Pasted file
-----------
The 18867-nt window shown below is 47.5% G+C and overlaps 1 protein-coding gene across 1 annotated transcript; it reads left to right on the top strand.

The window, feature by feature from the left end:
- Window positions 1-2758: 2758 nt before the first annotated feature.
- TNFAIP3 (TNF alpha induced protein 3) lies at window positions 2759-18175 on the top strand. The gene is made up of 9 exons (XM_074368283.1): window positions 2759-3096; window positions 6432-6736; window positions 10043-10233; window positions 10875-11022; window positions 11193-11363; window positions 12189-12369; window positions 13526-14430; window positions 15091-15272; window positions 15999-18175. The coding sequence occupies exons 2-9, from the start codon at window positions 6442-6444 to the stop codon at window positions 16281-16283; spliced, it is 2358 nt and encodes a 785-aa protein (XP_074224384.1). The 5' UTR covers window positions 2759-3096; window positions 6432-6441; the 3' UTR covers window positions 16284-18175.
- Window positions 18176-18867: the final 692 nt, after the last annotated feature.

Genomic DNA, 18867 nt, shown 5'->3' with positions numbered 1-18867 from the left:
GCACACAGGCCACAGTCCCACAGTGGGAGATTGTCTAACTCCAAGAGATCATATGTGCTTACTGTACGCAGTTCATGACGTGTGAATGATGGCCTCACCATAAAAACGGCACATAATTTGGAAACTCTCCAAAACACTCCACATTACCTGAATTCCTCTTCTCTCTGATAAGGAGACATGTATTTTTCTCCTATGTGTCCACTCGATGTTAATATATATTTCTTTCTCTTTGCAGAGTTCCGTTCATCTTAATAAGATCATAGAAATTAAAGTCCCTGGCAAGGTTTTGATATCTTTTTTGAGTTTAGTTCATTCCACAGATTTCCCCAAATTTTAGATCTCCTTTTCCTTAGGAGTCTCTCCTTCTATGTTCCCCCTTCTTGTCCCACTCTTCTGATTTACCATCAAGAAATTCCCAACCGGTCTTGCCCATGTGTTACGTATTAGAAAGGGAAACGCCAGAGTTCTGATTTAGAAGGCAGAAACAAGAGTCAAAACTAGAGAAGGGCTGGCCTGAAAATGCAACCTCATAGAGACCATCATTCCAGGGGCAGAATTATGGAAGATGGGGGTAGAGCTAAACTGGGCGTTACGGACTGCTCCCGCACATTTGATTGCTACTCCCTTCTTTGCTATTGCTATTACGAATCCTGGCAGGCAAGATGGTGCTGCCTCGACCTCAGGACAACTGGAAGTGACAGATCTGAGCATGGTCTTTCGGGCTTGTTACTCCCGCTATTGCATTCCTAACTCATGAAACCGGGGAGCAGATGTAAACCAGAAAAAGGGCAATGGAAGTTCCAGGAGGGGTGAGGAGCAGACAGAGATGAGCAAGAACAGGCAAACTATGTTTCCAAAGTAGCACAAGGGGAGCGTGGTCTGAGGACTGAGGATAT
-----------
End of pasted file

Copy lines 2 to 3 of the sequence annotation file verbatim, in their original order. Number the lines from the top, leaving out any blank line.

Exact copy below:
The window, feature by feature from the left end:
- Window positions 1-2758: 2758 nt before the first annotated feature.